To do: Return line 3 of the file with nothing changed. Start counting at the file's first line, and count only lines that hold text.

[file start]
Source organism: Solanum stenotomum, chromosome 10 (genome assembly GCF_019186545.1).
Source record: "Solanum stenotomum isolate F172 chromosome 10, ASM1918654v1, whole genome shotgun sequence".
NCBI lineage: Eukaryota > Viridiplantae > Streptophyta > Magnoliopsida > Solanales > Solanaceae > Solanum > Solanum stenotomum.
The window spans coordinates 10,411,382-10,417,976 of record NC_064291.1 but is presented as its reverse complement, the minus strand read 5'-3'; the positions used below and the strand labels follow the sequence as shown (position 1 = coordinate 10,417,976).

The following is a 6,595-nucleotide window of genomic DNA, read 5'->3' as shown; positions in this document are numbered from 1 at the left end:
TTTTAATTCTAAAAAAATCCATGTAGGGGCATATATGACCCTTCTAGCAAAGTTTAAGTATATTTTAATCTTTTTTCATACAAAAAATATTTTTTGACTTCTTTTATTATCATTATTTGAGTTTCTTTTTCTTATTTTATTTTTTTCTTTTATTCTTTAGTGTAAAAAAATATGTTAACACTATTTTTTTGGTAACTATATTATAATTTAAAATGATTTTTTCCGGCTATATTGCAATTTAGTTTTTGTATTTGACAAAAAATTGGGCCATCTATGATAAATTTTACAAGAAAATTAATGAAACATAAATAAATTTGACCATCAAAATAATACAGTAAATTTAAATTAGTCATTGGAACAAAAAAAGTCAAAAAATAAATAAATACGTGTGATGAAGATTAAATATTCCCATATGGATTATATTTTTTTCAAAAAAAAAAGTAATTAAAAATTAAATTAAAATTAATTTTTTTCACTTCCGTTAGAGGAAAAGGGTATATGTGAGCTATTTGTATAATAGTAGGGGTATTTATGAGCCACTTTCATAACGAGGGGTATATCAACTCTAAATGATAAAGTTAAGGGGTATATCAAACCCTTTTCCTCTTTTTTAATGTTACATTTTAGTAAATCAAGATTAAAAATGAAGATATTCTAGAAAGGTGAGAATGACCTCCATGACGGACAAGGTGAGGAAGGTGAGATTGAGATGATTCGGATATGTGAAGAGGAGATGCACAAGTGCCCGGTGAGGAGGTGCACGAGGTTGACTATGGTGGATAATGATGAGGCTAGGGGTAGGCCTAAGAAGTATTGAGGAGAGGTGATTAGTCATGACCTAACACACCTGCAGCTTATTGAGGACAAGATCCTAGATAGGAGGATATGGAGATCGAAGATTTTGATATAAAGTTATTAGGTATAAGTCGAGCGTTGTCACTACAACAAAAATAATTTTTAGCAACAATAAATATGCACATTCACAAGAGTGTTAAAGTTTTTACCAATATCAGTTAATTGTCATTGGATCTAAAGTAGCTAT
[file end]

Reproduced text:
NCBI lineage: Eukaryota > Viridiplantae > Streptophyta > Magnoliopsida > Solanales > Solanaceae > Solanum > Solanum stenotomum.